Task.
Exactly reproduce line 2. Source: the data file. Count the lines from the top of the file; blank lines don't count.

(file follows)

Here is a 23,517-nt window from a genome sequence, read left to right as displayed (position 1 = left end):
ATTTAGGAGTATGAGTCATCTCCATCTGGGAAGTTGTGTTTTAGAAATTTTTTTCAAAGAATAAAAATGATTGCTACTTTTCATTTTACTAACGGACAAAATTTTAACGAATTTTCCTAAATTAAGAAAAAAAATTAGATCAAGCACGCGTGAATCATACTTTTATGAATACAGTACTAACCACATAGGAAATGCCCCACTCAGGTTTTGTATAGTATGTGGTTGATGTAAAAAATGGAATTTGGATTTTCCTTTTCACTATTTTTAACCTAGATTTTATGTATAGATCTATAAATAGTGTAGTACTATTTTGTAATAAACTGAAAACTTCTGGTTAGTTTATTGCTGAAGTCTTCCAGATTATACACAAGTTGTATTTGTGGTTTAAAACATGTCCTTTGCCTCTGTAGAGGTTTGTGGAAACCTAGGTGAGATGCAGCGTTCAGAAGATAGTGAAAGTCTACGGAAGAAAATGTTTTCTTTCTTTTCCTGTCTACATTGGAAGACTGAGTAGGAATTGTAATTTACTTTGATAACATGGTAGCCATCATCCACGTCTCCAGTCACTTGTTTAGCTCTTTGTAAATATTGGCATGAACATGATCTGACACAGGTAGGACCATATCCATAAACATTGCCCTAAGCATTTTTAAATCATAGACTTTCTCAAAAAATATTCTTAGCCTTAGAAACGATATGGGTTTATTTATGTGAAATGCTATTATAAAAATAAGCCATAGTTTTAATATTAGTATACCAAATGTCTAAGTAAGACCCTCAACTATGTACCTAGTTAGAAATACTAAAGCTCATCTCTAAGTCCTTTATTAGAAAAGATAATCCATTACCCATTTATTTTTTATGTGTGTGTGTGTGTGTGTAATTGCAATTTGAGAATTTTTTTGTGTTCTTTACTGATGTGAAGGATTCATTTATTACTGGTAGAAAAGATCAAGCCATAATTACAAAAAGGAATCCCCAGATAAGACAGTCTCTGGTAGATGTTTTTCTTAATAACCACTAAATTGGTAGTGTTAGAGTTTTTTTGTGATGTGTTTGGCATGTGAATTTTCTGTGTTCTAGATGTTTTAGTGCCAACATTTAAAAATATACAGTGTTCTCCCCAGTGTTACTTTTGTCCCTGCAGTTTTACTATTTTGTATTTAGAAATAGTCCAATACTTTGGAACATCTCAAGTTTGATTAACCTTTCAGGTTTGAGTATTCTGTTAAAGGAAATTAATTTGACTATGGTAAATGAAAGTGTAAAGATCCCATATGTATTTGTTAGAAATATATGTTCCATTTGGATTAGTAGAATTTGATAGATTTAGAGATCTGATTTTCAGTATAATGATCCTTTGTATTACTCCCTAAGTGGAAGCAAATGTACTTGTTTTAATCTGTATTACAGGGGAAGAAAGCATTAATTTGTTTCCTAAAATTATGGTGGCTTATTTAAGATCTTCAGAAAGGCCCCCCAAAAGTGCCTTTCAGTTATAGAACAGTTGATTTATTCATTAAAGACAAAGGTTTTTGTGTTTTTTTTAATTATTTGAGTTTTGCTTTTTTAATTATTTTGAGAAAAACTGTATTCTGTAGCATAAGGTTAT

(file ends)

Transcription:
ATTTAGGAGTATGAGTCATCTCCATCTGGGAAGTTGTGTTTTAGAAATTTTTTTCAAAGAATAAAAATGATTGCTACTTTTCATTTTACTAACGGACAAAATTTTAACGAATTTTCCTAAATTAAGAAAAAAAATTAGATCAAGCACGCGTGAATCATACTTTTATGAATACAGTACTAACCACATAGGAAATGCCCCACTCAGGTTTTGTATAGTATGTGGTTGATGTAAAAAATGGAATTTGGATTTTCCTTTTCACTATTTTTAACCTAGATTTTATGTATAGATCTATAAATAGTGTAGTACTATTTTGTAATAAACTGAAAACTTCTGGTTAGTTTATTGCTGAAGTCTTCCAGATTATACACAAGTTGTATTTGTGGTTTAAAACATGTCCTTTGCCTCTGTAGAGGTTTGTGGAAACCTAGGTGAGATGCAGCGTTCAGAAGATAGTGAAAGTCTACGGAAGAAAATGTTTTCTTTCTTTTCCTGTCTACATTGGAAGACTGAGTAGGAATTGTAATTTACTTTGATAACATGGTAGCCATCATCCACGTCTCCAGTCACTTGTTTAGCTCTTTGTAAATATTGGCATGAACATGATCTGACACAGGTAGGACCATATCCATAAACATTGCCCTAAGCATTTTTAAATCATAGACTTTCTCAAAAAATATTCTTAGCCTTAGAAACGATATGGGTTTATTTATGTGAAATGCTATTATAAAAATAAGCCATAGTTTTAATATTAGTATACCAAATGTCTAAGTAAGACCCTCAACTATGTACCTAGTTAGAAATACTAAAGCTCATCTCTAAGTCCTTTATTAGAAAAGATAATCCATTACCCATTTATTTTTTATGTGTGTGTGTGTGTGTGTAATTGCAATTTGAGAATTTTTTTGTGTTCTTTACTGATGTGAAGGATTCATTTATTACTGGTAGAAAAGATCAAGCCATAATTACAAAAAGGAATCCCCAGATAAGACAGTCTCTGGTAGATGTTTTTCTTAATAACCACTAAATTGGTAGTGTTAGAGTTTTTTTGTGATGTGTTTGGCATGTGAATTTTCTGTGTTCTAGATGTTTTAGTGCCAACATTTAAAAATATACAGTGTTCTCCCCAGTGTTACTTTTGTCCCTGCAGTTTTACTATTTTGTATTTAGAAATAGTCCAATACTTTGGAACATCTCAAGTTTGATTAACCTTTCAGGTTTGAGTATTCTGTTAAAGGAAATTAATTTGACTATGGTAAATGAAAGTGTAAAGATCCCATATGTATTTGTTAGAAATATATGTTCCATTTGGATTAGTAGAATTTGATAGATTTAGAGATCTGATTTTCAGTATAATGATCCTTTGTATTACTCCCTAAGTGGAAGCAAATGTACTTGTTTTAATCTGTATTACAGGGGAAGAAAGCATTAATTTGTTTCCTAAAATTATGGTGGCTTATTTAAGATCTTCAGAAAGGCCCCCCAAAAGTGCCTTTCAGTTATAGAACAGTTGATTTATTCATTAAAGACAAAGGTTTTTGTGTTTTTTTTAATTATTTGAGTTTTGCTTTTTTAATTATTTTGAGAAAAACTGTATTCTGTAGCATAAGGTTAT